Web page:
Dáil abortion debate showed our parliament at its best
Many deputies had struggled with their decision and were trying to convince others
Those of us who while away the hours listening to debates within the Dáil could not help but notice the contrast between two debates last week. The first concerned the Protection of Life During Pregnancy Bill; the second the Houses of the Oireachtas (Inquiries, Privileges and Procedures) Bill.
The debate on the Inquiries Bill went as one normally expects. The result of any vote is never in doubt because of the Government’s huge majority and the use of the party whip system. There was little or nothing to play for in the debate as there was no one to be convinced or swayed. The debate was, as usual, used as an opportunity to score political points, primarily for the sake of the press and their party members’ twitter accounts.
The nature and feel of the debate on the Protection of Life During Pregnancy Bill was very different. It was reported that senior members within Fine Gael were a little irritated by the contributions of their deputies, with one commenting that “it felt like a free vote”. He was right, it did.
Throughout the debate there was a real sense of something to be played for. There were deputies in the chamber who, whip or no whip, were still reaching towards their final decision on how to vote. Contributions to the debate for the most part lacked the usual qualities of political pantomime that we are so used to.
Instead, many were aimed at setting out their reasons for supporting or opposing the Bill. Many, going from their contributions, had struggled with the decision. Many were attempting to convince others of their point of view.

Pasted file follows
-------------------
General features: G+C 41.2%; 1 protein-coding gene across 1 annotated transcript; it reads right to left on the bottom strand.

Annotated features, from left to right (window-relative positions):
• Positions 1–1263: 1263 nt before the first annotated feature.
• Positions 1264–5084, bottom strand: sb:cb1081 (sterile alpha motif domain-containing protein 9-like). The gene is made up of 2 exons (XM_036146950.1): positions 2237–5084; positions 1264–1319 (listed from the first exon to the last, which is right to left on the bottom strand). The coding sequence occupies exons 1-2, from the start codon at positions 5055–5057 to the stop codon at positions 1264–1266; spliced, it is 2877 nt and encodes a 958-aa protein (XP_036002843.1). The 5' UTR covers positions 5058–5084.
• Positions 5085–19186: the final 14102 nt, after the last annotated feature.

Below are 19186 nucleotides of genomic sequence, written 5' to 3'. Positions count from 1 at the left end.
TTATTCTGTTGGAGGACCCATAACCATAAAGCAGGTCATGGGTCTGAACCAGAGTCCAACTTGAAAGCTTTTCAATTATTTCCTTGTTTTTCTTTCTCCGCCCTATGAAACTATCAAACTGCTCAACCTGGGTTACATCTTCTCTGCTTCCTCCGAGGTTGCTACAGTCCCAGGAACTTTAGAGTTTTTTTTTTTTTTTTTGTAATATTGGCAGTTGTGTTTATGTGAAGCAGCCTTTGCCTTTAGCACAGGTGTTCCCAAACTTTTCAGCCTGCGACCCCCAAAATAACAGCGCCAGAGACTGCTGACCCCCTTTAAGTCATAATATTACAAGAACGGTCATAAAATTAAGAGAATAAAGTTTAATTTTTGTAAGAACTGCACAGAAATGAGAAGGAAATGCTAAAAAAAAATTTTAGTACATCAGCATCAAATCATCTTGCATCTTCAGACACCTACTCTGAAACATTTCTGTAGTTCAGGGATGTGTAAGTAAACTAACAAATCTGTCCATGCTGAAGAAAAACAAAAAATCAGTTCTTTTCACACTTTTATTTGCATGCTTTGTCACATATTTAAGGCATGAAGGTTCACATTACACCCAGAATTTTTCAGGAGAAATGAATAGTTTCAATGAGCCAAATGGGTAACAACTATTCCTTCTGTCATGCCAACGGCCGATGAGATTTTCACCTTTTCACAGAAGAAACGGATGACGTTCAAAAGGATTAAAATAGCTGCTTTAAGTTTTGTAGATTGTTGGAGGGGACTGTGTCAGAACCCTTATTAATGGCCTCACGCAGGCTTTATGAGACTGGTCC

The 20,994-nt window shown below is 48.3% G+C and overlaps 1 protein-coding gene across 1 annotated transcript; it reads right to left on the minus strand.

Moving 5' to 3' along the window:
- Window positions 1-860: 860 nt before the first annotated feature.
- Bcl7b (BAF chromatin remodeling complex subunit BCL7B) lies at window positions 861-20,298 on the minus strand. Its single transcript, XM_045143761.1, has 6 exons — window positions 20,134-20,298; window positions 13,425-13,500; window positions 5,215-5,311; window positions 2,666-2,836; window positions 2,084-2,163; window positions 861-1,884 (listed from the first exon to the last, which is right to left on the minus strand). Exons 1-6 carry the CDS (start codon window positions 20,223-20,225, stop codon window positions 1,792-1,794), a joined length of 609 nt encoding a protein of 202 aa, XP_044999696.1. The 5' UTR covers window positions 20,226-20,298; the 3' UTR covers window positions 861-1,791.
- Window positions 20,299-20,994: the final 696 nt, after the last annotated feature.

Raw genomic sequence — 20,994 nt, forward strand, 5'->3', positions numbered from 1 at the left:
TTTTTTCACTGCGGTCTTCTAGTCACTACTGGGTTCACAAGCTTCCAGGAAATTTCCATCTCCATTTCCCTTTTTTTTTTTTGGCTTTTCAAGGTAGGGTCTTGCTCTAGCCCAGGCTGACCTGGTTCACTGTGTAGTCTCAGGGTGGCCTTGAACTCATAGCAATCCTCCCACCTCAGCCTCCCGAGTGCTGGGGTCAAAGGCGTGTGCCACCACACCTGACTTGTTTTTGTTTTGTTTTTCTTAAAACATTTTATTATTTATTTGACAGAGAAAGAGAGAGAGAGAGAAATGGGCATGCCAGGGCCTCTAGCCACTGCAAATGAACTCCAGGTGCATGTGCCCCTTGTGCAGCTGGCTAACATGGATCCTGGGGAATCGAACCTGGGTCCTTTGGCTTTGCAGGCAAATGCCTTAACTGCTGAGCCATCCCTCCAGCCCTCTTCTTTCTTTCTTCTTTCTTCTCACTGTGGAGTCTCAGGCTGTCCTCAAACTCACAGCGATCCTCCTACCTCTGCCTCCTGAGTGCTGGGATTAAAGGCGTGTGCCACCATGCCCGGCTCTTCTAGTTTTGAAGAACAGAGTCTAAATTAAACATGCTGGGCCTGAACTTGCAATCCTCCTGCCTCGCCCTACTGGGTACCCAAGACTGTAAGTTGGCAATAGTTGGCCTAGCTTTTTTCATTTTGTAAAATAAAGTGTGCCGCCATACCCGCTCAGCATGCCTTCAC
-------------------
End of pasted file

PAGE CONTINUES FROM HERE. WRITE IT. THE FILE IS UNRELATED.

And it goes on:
Parliament at its best
This was our parliament approaching its best in many respects. It’s a shame we don’t see more of it. Instead of being simply another scripted debate, it became close, dangerously close, to being a deliberation of the issues involved.
This particular piece of legislation has made topical the issue of what should determine a politician’s vote within parliament. It is not the first time in the current Dáil that the issue has come up and it is part of the ongoing general debate on political reform.
The discussion surrounding this question has largely been framed in terms of conscience, party loyalty, the party whip and, to a limited extent, the opinion of the electorate.
Political parties are seen by many as a problem in terms of the application of the party whip. However, the question of what should determine a political representative’s vote has arisen in the past – in one case just prior to the birth of what we would now recognise as political parties.
In 1774, Edmund Burke, one of the finest parliamentarians ever, was elected for Bristol. At that time, the radicals of his day argued that an MP should be bound by instructions from his electorate on how to vote in parliament. Burke rejected this, relying on two main arguments.